Still, the passing game should at least be concentrated to Courtland Sutton and Greg Dulcich. With Jerry Jeudy suffering an injury on the Broncos’ first play of the game last week, targets funneled to Sutton, who led the team with 10. On a per route basis, Jeudy has actually surpassed Sutton, producing a 1.76 YPRR to Sutton’s 1.52, while seeing more target opportunity per route.

11_broncos_yprr.png

11_broncos_yprr.png

But even if Jeudy suits up this week, his missed practice time is a good sign that his routes will be limited. So while I don’t have much faith in a spike week for Wilson, the excellent matchup could at least allow Sutton to turn in one of his better weeks of the season.

Greg Dulcich also has a good chance for an impressive week. The rookie is running routes at an elite rate, with 82% route participation last week and 80% on the season. And he continues to be used as a true deep threat. With an aDOT of 13.7, only Kyle Pitts (14.4) is more of a downfield threat at the position. As a deep threat in a highly frustrating Broncos offense, Dulcich is a boom/bust option. Last week he busted in a big way. But he still has more than enough ceiling to be started with confidence as a TE1.

Chiefs at Chargers, 4:25 Eastern, Sunday

Chiefs Implied Team Total: 23.5

Predicting the Chiefs’ game plans is pretty easy... they are going to pass a lot. The Chiefs lead the league with a 14% PROE and have yet to fall below 11% in any game this season. When the Chiefs played the Chargers in Week 2, they posted a 16% PROE. Only the Chiefs, Bills, Bengals, and Buccaneers have hit that ultra-pass-heavy mark this season... and the Chiefs have done so on four total occasions.

11_chiefs_proe_trend.png

11_chiefs_proe_trend.png

With that in mind, we can feel confident that the Chiefs will not be lured by a Chargers run defense that ranks 30th in EPA allowed per rush. Because while the Chargers are weaker against the run than the pass... they are also vulnerable through the air, ranking 20th in coverage grade and 23rd in pass rush grade.

11_chiefs_mu.png

11_chiefs_mu.png

And as you can see above, the Chiefs are very clearly playing to their own strengths here. They lead the league in EPA per dropback and in dropback success rate. As long as they can protect Patrick Mahomes, he is by far their best chance of moving the football. And they should be able to protect him fairly well here, given the Chargers’ lack of a pass rush.

While Mahomes has been extremely efficient this season, EPA per play understates how good he has been. As good as Tua Tagovailoa has been this season, he is averaging just 35 plays per game; Mahomes is averaging 49. As a result, Mahomes leads the NFL in EPA per game.

11_chiefs_epa_per_game.png

11_chiefs_epa_per_game.png

Granted, on an average play, Tagovailoa has been more efficient than Mahomes. But any offense in the league should be willing to trade a small drop in efficiency for the ability to dropback with elite efficiency on high volume. And we’re set up for another efficient and high-volume Mahomes performance this week.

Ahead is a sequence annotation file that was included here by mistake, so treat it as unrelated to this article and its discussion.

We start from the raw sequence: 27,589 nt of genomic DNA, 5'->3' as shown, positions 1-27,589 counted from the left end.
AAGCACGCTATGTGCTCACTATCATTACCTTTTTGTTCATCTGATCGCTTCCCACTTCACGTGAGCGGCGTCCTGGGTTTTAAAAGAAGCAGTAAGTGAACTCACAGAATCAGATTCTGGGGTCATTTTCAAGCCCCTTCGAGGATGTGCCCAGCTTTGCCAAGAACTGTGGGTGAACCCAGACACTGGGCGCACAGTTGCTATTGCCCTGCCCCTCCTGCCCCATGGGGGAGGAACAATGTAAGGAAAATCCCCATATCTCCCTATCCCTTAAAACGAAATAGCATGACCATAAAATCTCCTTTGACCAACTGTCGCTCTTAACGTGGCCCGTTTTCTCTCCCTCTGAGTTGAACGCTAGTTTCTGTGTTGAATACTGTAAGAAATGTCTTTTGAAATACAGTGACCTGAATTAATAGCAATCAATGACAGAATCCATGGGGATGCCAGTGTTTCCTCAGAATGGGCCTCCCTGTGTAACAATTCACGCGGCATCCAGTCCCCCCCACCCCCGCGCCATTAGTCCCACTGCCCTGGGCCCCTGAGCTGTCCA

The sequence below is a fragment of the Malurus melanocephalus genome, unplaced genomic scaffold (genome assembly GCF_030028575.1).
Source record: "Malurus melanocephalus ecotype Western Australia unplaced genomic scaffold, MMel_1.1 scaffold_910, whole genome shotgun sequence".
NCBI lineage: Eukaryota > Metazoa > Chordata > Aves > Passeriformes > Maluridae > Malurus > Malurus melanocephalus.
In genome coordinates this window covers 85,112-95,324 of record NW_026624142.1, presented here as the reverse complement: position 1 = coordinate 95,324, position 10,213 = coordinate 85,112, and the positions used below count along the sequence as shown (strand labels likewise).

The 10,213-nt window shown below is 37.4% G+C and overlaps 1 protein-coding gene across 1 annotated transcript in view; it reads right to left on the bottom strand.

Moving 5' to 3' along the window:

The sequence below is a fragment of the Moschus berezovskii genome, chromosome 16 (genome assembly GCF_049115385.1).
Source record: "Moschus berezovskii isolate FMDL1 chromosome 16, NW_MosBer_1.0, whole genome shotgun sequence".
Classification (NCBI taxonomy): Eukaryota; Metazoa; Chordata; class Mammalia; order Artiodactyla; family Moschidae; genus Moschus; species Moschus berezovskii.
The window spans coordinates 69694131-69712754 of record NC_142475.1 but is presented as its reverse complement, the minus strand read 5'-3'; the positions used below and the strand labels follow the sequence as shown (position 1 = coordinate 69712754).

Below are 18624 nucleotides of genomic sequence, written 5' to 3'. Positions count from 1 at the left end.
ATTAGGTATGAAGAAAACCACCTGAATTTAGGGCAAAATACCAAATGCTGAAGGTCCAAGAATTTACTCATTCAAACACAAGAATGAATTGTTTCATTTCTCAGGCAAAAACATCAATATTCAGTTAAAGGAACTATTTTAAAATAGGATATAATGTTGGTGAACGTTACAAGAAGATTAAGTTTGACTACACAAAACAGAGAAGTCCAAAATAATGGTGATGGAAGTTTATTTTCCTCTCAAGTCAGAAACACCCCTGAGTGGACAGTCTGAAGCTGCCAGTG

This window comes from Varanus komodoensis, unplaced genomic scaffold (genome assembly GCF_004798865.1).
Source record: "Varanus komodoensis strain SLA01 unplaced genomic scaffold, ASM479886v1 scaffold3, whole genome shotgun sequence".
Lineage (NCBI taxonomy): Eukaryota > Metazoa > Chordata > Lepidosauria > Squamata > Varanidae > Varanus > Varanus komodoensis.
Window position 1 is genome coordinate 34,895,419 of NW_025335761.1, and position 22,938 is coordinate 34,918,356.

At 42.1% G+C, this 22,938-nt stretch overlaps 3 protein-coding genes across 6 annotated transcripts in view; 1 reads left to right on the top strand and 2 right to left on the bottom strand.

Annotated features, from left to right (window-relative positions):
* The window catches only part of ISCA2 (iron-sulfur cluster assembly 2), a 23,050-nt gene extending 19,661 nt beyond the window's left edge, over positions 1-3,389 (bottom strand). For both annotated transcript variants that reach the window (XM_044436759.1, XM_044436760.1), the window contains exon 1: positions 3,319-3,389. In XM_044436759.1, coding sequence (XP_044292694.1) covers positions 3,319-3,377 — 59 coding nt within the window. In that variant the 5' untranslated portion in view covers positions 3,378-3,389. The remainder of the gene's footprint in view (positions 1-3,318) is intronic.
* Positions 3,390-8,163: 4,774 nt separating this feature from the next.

But although we can confidently project passing efficiency and volume for Mahomes, it is very difficult to predict who Mahomes will be targeting. Certainly, Travis Kelce will lead the way. Kelce leads the Chiefs with an elite 2.16 YPRR and a very strong 19% first-read target rate. His profile remains absolutely elite for a tight end.

11_chiefs_kelce.png

11_chiefs_kelce.png

But with JuJu Smith-Schuster likely to miss this game with a concussion, the target pecking order gets even more confusing. With Smith-Schuster limited to 40% route participation against the Jaguars, Justin Watson was the main beneficiary, posting a season-high 73% route rate. For fantasy purposes, this was a worst-case scenario because Watson does not reliably earn targets. He saw a target on just 3% of his routes and is at just 15% for the season.

The best-case scenario would have been good for Kadarius Toney to take on a much larger role. Toney did see his route participation jump from 8% to 43%, but that is still in ancillary receiver territory and makes him hard to fully trust this week. But... the Chiefs are calling plays for Toney when he’s out there. He’s seen a first-read target on 22% of his routes with the Chiefs, which is a very strong rate.

I would bet we see more routes from Watson than Toney this week. But Toney doesn’t need to run more routes than Watson to have a much bigger effect on the game... because he is targeted at a high rate whenever he is on the field. Even if he can jump to ~65% route participation, Toney has a chance to be an impact fantasy player. Given that we can rely on the Chiefs to pass this week, playing Toney in the FLEX looks very viable.

Remarkably, Toney has seen seven targets over the last two weeks while Marquez Valdes-Scantling has seen just five—even though Valdes-Scantling has run 90 routes to Toney’s 23. Valdes-Scantling looks like a similar boom/bust bet. He’s a much better bet to actually be on the field, but his ability to earn targets is highly questionable.